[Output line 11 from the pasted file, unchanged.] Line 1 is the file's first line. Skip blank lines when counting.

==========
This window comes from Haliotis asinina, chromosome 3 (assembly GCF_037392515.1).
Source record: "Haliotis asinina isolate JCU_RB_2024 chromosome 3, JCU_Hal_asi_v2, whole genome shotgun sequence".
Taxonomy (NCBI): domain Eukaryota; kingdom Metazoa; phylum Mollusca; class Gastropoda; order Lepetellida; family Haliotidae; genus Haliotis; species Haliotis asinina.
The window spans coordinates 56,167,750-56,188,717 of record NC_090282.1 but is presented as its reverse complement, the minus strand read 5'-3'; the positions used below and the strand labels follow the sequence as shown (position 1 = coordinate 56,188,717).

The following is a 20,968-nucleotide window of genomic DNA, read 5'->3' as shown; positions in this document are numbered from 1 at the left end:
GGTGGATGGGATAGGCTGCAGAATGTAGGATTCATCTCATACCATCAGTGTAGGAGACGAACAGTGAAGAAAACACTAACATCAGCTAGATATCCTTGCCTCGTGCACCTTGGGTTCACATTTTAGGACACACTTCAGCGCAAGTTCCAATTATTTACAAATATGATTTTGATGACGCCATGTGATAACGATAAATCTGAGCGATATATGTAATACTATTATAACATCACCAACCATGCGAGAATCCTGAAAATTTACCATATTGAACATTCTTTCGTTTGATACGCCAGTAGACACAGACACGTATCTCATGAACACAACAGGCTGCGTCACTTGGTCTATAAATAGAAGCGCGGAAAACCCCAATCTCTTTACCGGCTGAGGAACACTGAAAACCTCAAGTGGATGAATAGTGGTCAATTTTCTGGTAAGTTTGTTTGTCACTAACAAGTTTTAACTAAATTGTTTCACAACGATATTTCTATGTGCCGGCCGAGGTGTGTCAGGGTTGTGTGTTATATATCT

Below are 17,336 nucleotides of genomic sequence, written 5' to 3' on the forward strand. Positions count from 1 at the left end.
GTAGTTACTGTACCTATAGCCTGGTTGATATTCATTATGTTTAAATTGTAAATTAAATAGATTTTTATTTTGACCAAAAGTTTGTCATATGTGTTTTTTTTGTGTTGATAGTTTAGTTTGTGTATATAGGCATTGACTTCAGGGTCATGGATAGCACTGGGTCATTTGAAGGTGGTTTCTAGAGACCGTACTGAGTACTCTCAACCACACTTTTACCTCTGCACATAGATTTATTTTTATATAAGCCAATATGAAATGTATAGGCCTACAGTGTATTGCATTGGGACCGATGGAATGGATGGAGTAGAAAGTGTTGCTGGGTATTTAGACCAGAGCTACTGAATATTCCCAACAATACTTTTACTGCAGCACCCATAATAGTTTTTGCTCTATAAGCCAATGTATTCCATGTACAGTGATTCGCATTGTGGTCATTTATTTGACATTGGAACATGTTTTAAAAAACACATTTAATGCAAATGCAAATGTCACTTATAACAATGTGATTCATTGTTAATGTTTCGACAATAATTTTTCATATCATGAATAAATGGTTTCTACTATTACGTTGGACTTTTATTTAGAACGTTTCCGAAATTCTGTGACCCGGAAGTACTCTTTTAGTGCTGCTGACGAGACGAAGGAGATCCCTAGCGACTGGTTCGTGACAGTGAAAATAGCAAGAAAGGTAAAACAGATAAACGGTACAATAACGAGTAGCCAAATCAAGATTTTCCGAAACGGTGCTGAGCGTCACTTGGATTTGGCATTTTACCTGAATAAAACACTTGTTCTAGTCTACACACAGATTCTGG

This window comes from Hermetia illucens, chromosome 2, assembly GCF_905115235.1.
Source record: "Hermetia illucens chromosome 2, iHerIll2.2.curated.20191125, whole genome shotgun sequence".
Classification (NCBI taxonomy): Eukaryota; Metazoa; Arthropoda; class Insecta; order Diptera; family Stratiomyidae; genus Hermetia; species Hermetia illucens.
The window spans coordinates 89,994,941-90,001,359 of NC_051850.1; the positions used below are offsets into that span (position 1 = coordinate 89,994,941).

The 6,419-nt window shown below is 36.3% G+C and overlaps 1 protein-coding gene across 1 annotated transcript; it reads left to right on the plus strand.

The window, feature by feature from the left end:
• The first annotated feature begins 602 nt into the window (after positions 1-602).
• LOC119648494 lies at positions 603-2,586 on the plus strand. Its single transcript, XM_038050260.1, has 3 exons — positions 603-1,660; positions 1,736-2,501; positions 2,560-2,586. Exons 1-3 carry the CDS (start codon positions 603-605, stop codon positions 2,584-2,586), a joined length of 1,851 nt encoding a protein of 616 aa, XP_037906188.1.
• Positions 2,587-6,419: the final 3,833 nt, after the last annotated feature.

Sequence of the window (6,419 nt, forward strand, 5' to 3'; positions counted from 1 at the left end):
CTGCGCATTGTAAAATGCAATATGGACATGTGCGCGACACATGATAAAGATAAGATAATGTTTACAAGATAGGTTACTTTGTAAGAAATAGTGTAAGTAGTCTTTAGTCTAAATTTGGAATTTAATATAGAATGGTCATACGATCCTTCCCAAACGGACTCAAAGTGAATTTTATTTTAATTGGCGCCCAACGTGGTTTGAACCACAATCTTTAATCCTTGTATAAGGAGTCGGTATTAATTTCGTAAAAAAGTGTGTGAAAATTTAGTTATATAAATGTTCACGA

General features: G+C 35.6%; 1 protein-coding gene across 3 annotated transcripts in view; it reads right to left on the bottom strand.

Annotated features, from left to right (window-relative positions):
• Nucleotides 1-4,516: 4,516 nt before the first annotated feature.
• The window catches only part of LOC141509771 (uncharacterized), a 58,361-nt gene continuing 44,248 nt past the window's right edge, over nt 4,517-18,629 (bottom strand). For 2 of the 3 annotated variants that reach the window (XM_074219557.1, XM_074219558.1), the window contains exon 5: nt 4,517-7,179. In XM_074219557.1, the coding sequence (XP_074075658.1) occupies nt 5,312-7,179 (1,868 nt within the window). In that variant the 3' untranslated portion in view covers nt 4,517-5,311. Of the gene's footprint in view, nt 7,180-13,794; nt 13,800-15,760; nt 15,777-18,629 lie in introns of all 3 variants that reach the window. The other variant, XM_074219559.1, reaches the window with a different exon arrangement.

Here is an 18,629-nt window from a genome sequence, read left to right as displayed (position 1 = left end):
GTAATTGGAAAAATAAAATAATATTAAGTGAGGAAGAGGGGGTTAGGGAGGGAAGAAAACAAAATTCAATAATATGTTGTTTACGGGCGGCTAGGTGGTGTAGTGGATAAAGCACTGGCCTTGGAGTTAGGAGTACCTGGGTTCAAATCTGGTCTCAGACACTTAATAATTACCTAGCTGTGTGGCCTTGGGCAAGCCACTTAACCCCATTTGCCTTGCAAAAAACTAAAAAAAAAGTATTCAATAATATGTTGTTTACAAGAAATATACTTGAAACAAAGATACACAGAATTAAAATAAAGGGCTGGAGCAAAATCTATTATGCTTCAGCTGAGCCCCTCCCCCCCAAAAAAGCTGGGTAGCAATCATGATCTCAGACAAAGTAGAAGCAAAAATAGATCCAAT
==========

Classification (NCBI taxonomy): Eukaryota; Metazoa; Arthropoda; class Insecta; order Diptera; family Stratiomyidae; genus Hermetia; species Hermetia illucens.